Dune: Awakening's combat 'is much more second-to-second and intense than you would find in an MMO'

One of the things Denis Villeneuve's Dune film highlights is that warfare on Arrakis relies on some quite contrasting flavors of fighting. When the soldiers of House Atreides and House Harkonnen clash in the movie, aircraft are raining artillery fire from above while warriors protected by Holtzman shields duel with old-fashioned blades down below. That sense of battles taking place on multiple, overlapping fronts is something Funcom's massively multiplayer survival game Dune: Awakening aims to capture as well.

Speaking to us as part of an exclusive interview in the PC Gaming Show, creative director Joel Bylos describes a game that will escalate from the player being a lone outcast sneaking around with a knife, stabbing people to steal their water, to all-out war. "By the end of the game perhaps you're running a guild," Bylos says, "you have a fleet of vehicles, ornithopters flying in formation, sand bikes cruising across the desert beneath them, tanks kicking up a cloud of dust as you drive to a spice blow in the distance in order to harvest with your guild. You see in the distance another guild coming towards you. And just as you clash, you hear the rumble of a sandworm coming. That's combat in Dune: Awakening."

(Image credit: Funcom)

That's a scenario your bog-standard hotbar of abilities on cooldowns wouldn't be able to do justice. Which is why game director Viljar Sommerbakk says, "Combat in our game is much more second-to-second and intense than you would find in an MMO, for instance." Funcom is drawing on previous experience and expertise there: Sommerbakk was world designer for Anarchy Online while Bylos was creative director on Conan: Exiles, and both worked as designers on Age of Conan.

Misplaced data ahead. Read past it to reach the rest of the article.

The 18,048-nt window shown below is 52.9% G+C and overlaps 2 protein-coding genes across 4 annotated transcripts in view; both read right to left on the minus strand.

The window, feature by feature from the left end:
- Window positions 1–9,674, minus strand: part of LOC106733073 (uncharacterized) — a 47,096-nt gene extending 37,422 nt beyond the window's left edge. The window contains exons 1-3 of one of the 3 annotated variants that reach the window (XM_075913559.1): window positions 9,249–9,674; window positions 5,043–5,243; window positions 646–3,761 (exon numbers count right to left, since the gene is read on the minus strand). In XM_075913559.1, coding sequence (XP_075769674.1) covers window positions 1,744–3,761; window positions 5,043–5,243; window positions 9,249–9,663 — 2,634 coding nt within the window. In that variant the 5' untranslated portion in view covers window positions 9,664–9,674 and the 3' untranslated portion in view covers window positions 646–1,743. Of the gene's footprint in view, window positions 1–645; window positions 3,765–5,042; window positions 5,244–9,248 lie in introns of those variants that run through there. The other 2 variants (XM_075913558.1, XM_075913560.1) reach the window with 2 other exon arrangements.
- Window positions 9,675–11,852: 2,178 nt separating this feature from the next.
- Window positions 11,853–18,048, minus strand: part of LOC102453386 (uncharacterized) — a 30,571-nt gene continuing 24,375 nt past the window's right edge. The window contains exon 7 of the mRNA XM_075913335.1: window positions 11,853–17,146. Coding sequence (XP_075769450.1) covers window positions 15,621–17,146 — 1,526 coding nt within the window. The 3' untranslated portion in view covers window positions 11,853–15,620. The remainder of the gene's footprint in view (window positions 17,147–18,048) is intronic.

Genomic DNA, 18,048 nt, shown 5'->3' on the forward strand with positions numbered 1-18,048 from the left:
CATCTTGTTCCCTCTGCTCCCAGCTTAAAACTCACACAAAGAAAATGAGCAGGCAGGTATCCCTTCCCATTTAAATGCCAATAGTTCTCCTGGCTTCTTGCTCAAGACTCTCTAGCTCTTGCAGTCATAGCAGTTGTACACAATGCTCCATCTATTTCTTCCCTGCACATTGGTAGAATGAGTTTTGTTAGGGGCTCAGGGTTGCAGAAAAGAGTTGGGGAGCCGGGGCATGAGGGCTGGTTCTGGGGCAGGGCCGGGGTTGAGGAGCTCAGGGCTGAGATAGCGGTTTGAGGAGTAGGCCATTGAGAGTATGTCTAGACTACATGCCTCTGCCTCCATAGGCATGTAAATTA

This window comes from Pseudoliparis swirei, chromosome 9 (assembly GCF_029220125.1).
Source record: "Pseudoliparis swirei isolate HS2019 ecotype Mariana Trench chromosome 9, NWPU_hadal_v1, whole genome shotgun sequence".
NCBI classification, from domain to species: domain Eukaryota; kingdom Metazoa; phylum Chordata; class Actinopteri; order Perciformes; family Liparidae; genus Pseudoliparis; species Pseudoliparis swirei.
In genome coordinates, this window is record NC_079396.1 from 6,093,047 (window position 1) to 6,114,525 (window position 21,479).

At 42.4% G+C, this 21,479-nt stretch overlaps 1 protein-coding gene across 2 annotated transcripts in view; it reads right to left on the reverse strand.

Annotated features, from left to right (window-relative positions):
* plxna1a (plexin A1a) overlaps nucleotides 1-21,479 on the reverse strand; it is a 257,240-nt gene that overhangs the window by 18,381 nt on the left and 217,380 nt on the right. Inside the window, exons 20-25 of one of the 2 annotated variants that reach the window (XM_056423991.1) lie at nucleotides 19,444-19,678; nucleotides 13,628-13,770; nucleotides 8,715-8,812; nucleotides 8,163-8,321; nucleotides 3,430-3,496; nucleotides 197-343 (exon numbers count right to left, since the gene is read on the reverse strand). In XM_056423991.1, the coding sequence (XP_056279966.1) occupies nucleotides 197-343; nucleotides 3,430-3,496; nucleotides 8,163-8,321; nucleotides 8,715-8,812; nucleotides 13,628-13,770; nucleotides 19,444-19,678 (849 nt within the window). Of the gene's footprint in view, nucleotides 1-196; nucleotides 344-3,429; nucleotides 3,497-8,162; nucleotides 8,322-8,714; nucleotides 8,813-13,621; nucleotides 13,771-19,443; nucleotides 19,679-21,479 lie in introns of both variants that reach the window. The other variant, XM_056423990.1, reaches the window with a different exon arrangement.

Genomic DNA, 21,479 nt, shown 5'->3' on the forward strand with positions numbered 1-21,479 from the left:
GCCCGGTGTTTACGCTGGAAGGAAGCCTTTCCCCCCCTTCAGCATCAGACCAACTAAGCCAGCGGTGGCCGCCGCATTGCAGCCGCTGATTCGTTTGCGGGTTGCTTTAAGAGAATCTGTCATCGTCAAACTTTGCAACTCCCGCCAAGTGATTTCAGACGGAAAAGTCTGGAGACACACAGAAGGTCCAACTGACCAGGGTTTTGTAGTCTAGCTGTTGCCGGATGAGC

That kind of intense, overlapping combat is one of five pillars the developers describe Dune: Awakening as being built on. The five pillars are Survival, Politics and intrigue, Infinite exploration, Combined arms combat, Expression and customization. Yes, if you put them all together they spell out a cute acronym: SPICE.

Both Bylos and Sommerbakk are keen to emphasize the role of survival in particular, with thirst a significant consideration, and one that will scale up just like combat. "Water discipline is an important part of survival," Sommerbakk says. "In the beginning it might just be water for yourself, in the end you might need industrial levels of water because you have industrialized your base. And the storms are an important part of survival as well. You have to find shelter in the beginning, you have nothing to your name." Though building a base will provide shelter later on, you never stop having reasons to go out and compete over the spice.

"In the end you might even be riding the storms of the desert to actually gain access to unique resources," he continues. "But you always need to return and every time you go out you have to be careful of the worm. Because if you get caught by the worm there will be nothing left of you, and you will leave nothing behind."

There's a cheerful note to end on. Dune: Awakening will be coming to Steam, where you can wishlist it now. You should also keep an eye on the official website for updates, and always remember, if you walk without rhythm you won't attract the worm.

Jody Macgregor
Weekend/AU Editor

Jody's first computer was a Commodore 64, so he remembers having to use a code wheel to play Pool of Radiance. A former music journalist who interviewed everyone from Giorgio Moroder to Trent Reznor, Jody also co-hosted Australia's first radio show about videogames, Zed Games. He's written for Rock Paper Shotgun, The Big Issue, GamesRadar, Zam, Glixel, Five Out of Ten Magazine, and Playboy.com, whose cheques with the bunny logo made for fun conversations at the bank. Jody's first article for PC Gamer was about the audio of Alien Isolation, published in 2015, and since then he's written about why Silent Hill belongs on PC, why Recettear: An Item Shop's Tale is the best fantasy shopkeeper tycoon game, and how weird Lost Ark can get. Jody edited PC Gamer Indie from 2017 to 2018, and he eventually lived up to his promise to play every Warhammer videogame.